- Mercer County, Missouri
Mercer County, Missouri
Location in the state of Missouri
Missouri's location in the U.S.
Founded information needed Seat Princeton Area
455.18 sq mi (1,179 km²)
454.18 sq mi (1,176 km²)
1.00 sq mi (3 km²), 0.22%
8/sq mi (3/km²)
Mercer County was organized on February 14, 1845, from part of Grundy County, Missouri. It is named in honor of General Hugh Mercer who fought and died in the American Revolutionary War. The first permanent settlements in what is now Mercer County happened in 1837 when a few families from other parts of Missouri moved to the area. James Parsons, a Tennessee native, is generally considered to be the first permanent settler in the spring of 1837. At that time the land was still included as part of Livingston County and would remain so until 1841 when it became part of newly-created Grundy County. Prior to 1837 the land was used by Native American tribes, primarily the Sac/Fox and Potawatomi, as prime hunting grounds. The occasional temporary hunting village would be established by the tribes but otherwise the land was empty of humans. In 1847 the town of Princeton, named for the battle where General Mercer was killed, was established as the county seat. The northern boundary of the county was in dispute for the first six years of its existence due to the Honey War, a bloodless territorial dispute between Missouri and Iowa. Prior to an 1851 decision by the U.S. Supreme Court, the boundary was 9.5 miles farther north than present day.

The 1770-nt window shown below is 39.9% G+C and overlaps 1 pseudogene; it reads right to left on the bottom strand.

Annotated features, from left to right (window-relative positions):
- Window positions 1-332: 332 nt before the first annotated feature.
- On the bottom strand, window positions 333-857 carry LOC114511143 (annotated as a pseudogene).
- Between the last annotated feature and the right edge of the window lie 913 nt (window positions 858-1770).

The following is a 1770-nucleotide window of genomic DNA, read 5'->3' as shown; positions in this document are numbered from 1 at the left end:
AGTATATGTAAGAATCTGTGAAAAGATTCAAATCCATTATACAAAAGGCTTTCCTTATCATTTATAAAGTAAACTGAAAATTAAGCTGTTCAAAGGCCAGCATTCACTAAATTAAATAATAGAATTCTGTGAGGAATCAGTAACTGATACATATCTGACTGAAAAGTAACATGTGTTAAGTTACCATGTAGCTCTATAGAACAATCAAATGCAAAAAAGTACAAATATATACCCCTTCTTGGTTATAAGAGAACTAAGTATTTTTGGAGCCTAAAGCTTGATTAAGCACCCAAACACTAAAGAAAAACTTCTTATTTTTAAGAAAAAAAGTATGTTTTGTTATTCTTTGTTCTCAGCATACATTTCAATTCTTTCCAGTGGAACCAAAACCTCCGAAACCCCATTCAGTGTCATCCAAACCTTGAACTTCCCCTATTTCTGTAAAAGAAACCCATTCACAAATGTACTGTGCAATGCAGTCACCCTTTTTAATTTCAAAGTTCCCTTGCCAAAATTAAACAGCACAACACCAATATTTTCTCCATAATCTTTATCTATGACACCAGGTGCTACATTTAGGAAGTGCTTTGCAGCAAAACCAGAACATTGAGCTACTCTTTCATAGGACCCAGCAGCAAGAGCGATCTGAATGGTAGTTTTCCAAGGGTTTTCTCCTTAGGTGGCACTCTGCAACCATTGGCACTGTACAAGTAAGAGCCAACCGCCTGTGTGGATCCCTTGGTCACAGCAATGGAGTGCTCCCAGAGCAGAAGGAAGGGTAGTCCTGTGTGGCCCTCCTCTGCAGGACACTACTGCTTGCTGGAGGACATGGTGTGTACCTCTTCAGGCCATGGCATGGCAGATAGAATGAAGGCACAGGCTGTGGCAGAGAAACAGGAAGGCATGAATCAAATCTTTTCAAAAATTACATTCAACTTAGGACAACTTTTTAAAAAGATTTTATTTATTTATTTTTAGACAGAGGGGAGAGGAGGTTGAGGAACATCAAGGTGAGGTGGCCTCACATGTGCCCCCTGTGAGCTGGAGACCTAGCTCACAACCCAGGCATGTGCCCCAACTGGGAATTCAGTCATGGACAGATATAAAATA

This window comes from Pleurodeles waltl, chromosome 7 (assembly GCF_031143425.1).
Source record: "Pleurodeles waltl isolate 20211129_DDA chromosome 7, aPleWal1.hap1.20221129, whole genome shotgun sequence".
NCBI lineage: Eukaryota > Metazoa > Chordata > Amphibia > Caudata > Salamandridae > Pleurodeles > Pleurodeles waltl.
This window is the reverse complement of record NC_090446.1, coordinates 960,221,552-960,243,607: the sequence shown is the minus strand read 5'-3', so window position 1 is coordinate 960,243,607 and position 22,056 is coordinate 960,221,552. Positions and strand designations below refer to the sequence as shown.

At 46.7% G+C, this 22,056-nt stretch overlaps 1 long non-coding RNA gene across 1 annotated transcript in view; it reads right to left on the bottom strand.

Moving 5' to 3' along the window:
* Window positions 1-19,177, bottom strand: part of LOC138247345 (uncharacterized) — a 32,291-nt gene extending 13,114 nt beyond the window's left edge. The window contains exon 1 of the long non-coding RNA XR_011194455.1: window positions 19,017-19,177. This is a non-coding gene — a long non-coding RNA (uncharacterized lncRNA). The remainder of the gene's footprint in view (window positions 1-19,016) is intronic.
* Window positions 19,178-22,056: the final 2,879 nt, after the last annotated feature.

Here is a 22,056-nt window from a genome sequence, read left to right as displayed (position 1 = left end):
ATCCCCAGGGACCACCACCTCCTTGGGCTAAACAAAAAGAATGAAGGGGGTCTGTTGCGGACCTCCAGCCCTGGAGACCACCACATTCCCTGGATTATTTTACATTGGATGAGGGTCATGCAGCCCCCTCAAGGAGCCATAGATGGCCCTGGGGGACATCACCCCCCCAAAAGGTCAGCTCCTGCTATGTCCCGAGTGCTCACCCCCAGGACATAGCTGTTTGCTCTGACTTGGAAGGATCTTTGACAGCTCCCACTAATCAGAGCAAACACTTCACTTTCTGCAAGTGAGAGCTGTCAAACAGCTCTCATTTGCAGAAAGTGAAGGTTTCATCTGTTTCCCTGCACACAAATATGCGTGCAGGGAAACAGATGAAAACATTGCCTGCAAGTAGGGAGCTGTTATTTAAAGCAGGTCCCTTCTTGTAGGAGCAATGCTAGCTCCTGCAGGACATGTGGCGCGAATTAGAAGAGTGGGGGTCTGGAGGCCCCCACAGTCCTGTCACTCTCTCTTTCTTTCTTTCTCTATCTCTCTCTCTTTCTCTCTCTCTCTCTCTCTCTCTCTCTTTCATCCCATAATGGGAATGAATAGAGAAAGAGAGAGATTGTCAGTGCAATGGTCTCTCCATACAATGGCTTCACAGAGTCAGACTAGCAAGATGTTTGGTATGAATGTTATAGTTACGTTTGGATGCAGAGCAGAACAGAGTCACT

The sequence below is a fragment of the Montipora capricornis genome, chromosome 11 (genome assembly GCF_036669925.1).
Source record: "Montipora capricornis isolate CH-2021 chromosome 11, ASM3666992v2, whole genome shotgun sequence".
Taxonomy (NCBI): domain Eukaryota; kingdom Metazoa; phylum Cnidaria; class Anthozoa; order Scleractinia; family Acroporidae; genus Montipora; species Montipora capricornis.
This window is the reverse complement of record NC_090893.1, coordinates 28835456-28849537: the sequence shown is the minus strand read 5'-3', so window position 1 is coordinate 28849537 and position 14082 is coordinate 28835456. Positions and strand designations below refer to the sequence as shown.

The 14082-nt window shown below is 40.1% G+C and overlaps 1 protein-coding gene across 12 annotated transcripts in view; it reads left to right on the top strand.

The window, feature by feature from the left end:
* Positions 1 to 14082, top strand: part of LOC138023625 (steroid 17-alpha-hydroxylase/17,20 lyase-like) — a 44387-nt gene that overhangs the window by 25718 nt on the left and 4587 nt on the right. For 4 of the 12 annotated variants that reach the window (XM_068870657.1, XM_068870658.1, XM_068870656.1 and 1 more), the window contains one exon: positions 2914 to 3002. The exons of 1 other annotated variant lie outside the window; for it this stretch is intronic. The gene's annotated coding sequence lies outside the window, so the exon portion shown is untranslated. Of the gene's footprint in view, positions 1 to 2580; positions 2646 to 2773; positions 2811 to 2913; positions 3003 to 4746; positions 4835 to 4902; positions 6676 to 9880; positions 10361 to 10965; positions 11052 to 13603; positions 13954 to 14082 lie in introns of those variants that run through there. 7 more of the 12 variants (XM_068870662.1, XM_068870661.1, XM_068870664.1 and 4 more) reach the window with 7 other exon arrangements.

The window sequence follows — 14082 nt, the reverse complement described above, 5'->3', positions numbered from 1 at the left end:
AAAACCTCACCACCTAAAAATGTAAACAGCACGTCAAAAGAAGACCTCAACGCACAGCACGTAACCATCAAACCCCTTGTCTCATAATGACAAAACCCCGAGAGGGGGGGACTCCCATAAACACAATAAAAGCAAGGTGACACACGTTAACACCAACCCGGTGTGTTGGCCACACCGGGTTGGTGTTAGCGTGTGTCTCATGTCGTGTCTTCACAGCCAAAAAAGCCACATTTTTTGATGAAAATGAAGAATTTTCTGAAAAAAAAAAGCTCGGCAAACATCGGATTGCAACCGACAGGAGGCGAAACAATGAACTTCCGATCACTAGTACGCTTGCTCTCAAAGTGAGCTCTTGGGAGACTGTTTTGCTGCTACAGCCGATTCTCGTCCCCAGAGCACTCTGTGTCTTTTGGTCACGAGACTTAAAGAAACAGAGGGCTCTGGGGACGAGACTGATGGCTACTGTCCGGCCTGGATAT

Mercer County, like its neighbor to the east Putnam County, was a staunch supporter of the Union. Most county residents had roots in northern U.S. states "back east" like Pennsylvania, Ohio, and Indiana and didn't have the strong slave-holding tradition of other northern Missouri counties like Macon, Audrain, and Monroe (commonly referred to as Little Dixie) whose population largely emigated from southern states. In the 1860 U.S. Census, only twelve Mercer County families were listed as slave owners, with a combined total of twenty-four slaves.  Fewer that twenty Mercer County men fought for the Confederacy, while well over a thousand volunteered for Union service. Among the units containing Mercer men were the Twenty-Third, Twenty-Seventh and Thirty-Fifth Regiments, the Second and Twelfth Cavalry, the Fifth Kansas Cavalry, and various smaller units of the Missouri State Militia.